11. Sci

    Sci Admiral Admiral

    Mar 2, 2002
    Montgomery County, State of Maryland
    I think you're jumping to conclusions though. Breen political culture has become authoritarian in key respects, but it's also a culture fixated on egalitarianism. We know that their legislature was the Confederate Congress, and we know that the Confederate Congress was capable of removing the sitting Domo from office if they deemed the Domo to have abused their authority. There is every possibility that both the Breen Confederate Congress and the Breen Domo are democratically elected.

    On the other hand, there's every possibility that the Gorn Senate from Cold Equations: Silent Weapons is democratically elected. Given the title, it seems less likely that the Gorn Imperator is elected, but it's not impossible.

    As established in Rough Beasts of Empire, the reconstituted Romulan Senate is clearly an aristocratic oligarchy, but the Praetor seems to be elected by the Senate and is accountable to them. This isn't a democratic system, but it's not exactly a totalitarian state either.

    I think it's less NATO/Warsaw Pact in terms of why it was founded, and more akin to the European Union -- a union founded by diverse nations that don't really want to be homogenized, but see this union as a way of preventing a larger superpower (the U.S. in the E.U.'s case) from marginalizing or de facto absorbing them.

    Oh, I dunno. Do we have any canonical examples of the Gorn or Tholians doing that? Not all forms of hostility are imperialistic.

    I don't think the political situations surrounding the founding of the Typhon Pact resemble that of Eastern Europe enough to make such a comparison. The most I would say there is that author David Mack has indicated that the Breen Spetzkar is based on the Russian Spetsnaz.
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  12. Charles Phipps

    Charles Phipps Rear Admiral Rear Admiral

    Sep 17, 2011

    One of my favorite elements of the Typhon Pact was the fact that it did come off as an organization that was in a state of flux with the Romulans (eventually) and Gorn being individuals who were less hostile to the Federation than the Breen. Also, the Kinshaya being people who had historical reasons to hate the Klingons and were really individuals who were victims of their aggression that shouldn't have to put up with it.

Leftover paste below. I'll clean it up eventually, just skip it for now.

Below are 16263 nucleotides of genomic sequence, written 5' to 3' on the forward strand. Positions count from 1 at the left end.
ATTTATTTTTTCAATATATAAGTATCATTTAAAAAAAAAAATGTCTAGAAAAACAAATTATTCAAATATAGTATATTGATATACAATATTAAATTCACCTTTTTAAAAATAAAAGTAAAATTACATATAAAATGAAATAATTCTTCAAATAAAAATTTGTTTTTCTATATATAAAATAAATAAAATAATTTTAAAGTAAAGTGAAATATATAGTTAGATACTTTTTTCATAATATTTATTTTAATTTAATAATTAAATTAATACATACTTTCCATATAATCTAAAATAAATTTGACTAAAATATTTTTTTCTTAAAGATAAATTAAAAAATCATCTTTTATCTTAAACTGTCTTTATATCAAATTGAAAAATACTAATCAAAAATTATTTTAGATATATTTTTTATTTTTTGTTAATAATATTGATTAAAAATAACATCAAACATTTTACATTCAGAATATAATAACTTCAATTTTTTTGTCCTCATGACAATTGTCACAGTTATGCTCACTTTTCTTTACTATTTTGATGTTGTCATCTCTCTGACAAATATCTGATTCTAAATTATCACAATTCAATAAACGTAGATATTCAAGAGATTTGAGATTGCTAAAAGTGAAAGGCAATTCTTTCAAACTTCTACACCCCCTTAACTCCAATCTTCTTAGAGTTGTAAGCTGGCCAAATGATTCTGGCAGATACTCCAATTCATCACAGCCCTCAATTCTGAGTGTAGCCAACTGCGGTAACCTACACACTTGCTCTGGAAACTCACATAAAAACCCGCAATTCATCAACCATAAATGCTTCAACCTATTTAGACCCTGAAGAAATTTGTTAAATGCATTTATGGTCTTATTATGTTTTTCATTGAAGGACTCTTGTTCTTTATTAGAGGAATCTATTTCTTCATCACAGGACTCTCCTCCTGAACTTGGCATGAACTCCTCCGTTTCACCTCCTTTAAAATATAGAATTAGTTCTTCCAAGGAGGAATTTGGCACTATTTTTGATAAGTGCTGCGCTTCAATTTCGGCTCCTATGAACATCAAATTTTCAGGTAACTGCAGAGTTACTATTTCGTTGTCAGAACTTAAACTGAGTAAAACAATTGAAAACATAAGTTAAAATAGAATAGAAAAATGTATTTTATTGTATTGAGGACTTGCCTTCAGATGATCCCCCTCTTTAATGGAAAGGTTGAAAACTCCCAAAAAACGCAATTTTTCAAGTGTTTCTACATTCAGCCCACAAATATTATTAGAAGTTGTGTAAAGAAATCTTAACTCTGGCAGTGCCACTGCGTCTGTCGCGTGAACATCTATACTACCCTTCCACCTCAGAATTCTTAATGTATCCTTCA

I think the Typhon Pact is something that all of the writers did a very good job of trying to introduce some moral justification to doing so but a couple of factors worked against it in establishing it as something that wasn't the Warsaw Pact (which I see as fundamentally different from "The Legion of Doom"). I don't want to dismiss it as a bunch of villains but I did see it as a hostile power for the most part and rival at best, Cold War opponent at worst.

    1. Zero Sum Game: I absolutely loved this novel by David Mack and enjoyed its insights into Breen culture. I'm a huge James bond fan and always liked Bashir's journey into it, even if I hate Section 31 as anything other than baddies. The Breen definitely fill the role of the Soviets here and the totalitarian idea of, "everyone is forced to be the same because conformity is the only way to ensure peace" was chilling. In retrospect, I wonder if DM was trying to pull something more akin to The Mandalorian where the wearing of armor at all times was meant to be voluntary but my take was that it was an enforced government edict.

    2. Star Trek Online mentally sharing the space: This isn't the problem of the writers and may just be me but the Typhon Pact and Klingon Empire of the game kind of had some similar vibes that mix in the head. The latter slowly becoming stronger through diversity by incorporating other races as equals.

    3. The Typhon Pact does seem to do a lot of plotting: This is the nature of the medium but it tends to color our perspectives on things. We take the Federation's side in things because it's meant to be the "good guys" in-universe and rare books expose the worst of the organization (see Vanguard) but it tends to clor our perception of groups against it and the Typhon Pact is a group that is easy to dismiss as, "the Anti-Federation"

    I did like the use of the Gorn and Reformist Romulans as the "good" members of the Typhon Pact and the possibility that they would be working against the Typhon Pact's members that were more hostile and belligerant. That added a lot of nuance and depth.
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  13. Charles Phipps

    Charles Phipps Rear Admiral Rear Admiral

    Sep 17, 2011
    I'm going to take a wild stab and speculate on how the Romulan evacuation would have been handled by the Typhon Pact.

    1. The Tzenkethi make plans to annex the Romulan Star Empire as a protectorate with the Breen's help.
    2. This backfires HORRIBLY as the Tholians surprise everyone by doing their very best to assist the Romulans as much as possible. Ditto the Gorn and Kinshaya because this is what they were supposed to do in the event of a catastrophe to one of their members.
    3. The Breen's militant and conquest minded members get overthrown.
    4. The Tzenkethi get censured or possibly even expelled from their own alliance.
    5. A lot more Romulans are able to be evacuated and everything ends fine-ish even without the Federation's help.

    Which is probably why the Typhon Pact wouldn't have worked well in PICARD's universe.